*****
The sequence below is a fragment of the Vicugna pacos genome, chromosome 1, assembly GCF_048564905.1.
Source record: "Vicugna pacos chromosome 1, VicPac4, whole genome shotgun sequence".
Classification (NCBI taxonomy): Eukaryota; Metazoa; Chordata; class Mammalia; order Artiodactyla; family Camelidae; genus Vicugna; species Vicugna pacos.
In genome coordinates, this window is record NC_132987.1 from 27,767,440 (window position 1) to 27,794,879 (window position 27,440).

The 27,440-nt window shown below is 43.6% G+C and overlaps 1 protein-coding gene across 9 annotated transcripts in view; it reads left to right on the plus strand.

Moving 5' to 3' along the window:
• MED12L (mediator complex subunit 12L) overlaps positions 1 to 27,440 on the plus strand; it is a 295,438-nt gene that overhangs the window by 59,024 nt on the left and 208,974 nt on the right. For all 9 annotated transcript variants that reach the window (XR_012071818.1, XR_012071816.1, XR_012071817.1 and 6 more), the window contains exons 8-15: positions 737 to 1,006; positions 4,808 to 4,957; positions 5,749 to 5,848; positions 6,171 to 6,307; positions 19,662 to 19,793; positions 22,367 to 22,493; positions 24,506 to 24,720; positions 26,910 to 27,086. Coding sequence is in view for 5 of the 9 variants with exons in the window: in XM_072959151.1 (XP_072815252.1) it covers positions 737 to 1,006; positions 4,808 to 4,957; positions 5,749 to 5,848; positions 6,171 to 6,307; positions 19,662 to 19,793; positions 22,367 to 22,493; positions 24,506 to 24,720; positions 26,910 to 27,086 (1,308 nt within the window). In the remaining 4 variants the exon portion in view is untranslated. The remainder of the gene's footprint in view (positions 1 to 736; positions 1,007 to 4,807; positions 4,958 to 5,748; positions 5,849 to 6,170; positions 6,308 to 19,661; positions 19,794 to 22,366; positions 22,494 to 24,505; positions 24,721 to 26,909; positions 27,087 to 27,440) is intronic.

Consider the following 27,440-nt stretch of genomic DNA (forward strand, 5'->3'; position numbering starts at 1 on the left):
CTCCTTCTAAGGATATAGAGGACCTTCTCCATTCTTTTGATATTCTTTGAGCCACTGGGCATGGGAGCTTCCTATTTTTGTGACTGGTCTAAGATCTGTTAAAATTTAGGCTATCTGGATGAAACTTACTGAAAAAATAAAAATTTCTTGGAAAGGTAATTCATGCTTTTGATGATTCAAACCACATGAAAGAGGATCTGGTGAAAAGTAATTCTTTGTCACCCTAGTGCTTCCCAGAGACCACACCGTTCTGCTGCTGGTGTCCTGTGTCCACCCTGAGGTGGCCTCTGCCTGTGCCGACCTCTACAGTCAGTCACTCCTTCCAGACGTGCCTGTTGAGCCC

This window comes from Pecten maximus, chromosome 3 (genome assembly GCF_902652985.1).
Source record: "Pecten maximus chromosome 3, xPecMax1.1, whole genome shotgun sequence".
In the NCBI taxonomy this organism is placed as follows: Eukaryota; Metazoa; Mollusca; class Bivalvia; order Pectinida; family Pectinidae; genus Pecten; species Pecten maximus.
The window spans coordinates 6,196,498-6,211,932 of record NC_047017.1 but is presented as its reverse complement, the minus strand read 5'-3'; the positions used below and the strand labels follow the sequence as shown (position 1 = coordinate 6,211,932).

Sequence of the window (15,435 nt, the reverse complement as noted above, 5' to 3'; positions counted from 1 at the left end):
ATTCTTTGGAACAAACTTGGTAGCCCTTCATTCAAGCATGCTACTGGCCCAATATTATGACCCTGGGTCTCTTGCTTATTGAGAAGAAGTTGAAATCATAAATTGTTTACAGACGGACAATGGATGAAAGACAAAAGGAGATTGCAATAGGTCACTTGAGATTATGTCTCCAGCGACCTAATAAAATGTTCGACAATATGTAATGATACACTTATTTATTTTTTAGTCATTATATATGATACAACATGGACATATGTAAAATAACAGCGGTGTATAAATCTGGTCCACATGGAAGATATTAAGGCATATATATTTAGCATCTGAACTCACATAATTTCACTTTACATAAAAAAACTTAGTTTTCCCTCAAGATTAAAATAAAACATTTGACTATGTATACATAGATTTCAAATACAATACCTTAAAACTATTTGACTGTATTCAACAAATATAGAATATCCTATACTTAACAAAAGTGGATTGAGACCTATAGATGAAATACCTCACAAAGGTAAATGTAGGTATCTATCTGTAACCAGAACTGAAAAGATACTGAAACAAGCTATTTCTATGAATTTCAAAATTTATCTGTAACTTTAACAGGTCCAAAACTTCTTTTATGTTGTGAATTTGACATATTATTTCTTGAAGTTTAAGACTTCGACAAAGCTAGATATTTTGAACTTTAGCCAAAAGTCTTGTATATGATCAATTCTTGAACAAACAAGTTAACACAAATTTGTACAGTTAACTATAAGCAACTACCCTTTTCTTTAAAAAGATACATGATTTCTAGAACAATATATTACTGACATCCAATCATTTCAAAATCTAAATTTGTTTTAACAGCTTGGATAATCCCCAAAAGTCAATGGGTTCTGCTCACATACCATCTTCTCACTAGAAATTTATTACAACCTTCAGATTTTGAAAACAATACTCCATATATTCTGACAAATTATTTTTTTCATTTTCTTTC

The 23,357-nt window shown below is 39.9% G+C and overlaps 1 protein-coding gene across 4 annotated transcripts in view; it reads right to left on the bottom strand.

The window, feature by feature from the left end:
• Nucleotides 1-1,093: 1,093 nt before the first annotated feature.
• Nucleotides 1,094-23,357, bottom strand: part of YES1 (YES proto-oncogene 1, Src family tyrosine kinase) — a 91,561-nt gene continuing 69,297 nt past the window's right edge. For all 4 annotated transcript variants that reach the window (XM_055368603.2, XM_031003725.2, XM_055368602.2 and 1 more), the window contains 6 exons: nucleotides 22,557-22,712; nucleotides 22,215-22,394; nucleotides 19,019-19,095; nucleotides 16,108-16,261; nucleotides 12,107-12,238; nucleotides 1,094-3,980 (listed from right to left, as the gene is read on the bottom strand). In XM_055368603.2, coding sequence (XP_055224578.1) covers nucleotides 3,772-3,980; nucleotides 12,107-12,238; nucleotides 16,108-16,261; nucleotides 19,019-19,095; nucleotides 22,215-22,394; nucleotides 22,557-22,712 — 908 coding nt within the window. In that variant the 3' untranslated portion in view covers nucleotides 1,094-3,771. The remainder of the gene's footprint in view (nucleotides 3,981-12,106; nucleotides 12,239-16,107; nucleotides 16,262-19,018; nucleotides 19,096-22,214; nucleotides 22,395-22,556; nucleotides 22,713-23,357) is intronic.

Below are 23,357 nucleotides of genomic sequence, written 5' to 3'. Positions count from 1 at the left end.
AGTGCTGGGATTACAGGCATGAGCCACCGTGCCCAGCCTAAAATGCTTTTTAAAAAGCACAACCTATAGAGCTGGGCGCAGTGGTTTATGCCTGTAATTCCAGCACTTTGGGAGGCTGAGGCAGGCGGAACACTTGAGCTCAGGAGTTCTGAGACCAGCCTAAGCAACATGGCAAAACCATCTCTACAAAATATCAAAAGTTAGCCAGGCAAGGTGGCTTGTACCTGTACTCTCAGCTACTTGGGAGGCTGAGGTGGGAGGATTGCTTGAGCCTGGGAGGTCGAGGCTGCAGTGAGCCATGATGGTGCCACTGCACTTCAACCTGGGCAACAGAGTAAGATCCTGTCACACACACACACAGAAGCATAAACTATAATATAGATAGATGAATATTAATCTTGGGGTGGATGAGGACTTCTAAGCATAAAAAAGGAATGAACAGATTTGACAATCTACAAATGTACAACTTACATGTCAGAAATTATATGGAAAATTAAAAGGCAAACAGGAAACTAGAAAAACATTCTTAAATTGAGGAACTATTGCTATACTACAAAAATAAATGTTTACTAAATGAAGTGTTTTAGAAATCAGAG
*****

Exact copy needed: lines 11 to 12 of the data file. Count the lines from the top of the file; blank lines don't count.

Source record: "Pecten maximus chromosome 3, xPecMax1.1, whole genome shotgun sequence".
In the NCBI taxonomy this organism is placed as follows: Eukaryota; Metazoa; Mollusca; class Bivalvia; order Pectinida; family Pectinidae; genus Pecten; species Pecten maximus.